Additional internship opportunities are in constant development.
Career Options for Statistics Graduates
Career options for graduates with a bachelor’s of science in statistics are almost endless! Graduates will be able to pursue a career in any of the numerous industries in which there is a need for statisticians. Possible venues include businesses ranging from small to large, governmental agencies, hospitals, the tech industry, the pharmaceutical industry and universities.
In addition, our graduates will be well-prepared to continue their studies in graduate school.
To learn more about statistical career options, see the American Statistical Association website.
A&M Undergraduate Statistics Graduates
After the first year of operation, we’re proud to announce the graduation of two bright and gifted students from the bachelor’s of science in statistics program. Here’s a little about their journeys and experiences at Texas A&M:
Tessa didn’t come to Texas A&M, planning to major in statistics. Instead, she chose a field that she enjoyed — mathematics — and would allow her to study the many different things in which she was interested.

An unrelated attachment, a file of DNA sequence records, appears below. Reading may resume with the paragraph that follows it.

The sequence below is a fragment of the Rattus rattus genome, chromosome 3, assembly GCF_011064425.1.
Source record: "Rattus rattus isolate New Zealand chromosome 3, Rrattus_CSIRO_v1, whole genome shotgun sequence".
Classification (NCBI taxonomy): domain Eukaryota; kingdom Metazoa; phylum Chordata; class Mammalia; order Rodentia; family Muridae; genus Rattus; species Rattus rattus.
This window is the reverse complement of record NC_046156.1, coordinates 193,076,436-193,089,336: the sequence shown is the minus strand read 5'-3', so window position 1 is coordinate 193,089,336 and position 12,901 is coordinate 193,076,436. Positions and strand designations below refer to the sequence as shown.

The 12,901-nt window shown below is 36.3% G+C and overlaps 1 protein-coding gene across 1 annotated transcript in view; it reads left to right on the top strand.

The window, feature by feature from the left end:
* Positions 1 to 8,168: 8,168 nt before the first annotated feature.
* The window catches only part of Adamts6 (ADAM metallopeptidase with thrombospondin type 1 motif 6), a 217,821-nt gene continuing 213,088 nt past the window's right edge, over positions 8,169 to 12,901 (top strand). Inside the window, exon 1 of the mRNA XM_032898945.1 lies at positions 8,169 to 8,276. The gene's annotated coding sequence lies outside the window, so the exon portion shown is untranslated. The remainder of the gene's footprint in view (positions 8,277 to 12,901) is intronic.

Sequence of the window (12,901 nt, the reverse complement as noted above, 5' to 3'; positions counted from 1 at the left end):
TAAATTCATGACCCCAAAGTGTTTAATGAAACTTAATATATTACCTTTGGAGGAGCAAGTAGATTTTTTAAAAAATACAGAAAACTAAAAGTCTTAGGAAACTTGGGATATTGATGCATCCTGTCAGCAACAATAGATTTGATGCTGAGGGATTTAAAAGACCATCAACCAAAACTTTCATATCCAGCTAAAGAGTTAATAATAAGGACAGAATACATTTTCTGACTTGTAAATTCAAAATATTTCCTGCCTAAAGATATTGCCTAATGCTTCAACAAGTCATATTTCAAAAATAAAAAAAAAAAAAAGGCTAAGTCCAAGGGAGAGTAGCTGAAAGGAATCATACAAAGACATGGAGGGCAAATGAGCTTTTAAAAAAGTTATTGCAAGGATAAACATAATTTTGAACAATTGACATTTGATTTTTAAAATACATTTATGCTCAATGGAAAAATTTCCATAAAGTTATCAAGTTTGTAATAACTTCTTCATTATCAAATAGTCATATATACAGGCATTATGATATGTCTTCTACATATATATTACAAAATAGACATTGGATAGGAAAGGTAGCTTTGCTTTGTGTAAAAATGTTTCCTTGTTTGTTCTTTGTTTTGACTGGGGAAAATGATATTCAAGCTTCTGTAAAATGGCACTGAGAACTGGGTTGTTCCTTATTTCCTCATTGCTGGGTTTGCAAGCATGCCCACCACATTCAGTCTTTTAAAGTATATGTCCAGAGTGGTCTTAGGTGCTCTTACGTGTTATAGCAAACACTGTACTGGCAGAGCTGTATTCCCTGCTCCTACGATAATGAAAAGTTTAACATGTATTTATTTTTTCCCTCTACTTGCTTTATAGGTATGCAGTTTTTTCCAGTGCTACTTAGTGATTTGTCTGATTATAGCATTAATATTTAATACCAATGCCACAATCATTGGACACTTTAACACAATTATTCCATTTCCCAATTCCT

As one of the first two graduates of this new degree program, Tessa says she found the experience to be invaluable. She enjoyed the fact that the program allows you to take your study in almost any direction that you’d like.
After graduating with outstanding grades and a double major, Tessa was awarded the prestigious James B. Duke Fellowship to continue her study of statistics in the Ph.D. program at Duke University. She feels that Texas A&M has prepared her very well for grad school and hopes that the department there allows for the same kind of flexibility for student-directed research.
Sicheng (Sharon) Wang
Sharon took a few statistics classes before enrolling in the new program. After enjoying them, it felt like a natural move to add a statistical major.
The thing she says she enjoyed most about the new program was the ability to be mentored by Texas A&M’s top-level statistics professors. Not only did she find them to be excellent educators, but she was also impressed by their willingness to offer extra help at any time.
Graduating with exceptional grades, Sharon’s been admitted to the data science Ph.D. program within the Department of Computer Science and Engineering here at Texas A&M. This move will take her one step closer to her goal to become a professor in an area that’s both challenging and a passion of hers.
For any freshmen who are considering pursuing their own bachelor’s of science in statistics, Sharon recommends trying out a few statistics courses beforehand. She also suggests talking to the program advisors who are more than happy to talk with students about the many different data-driven career options they can pursue.
The Future of Undergraduate Statistics at Texas A&M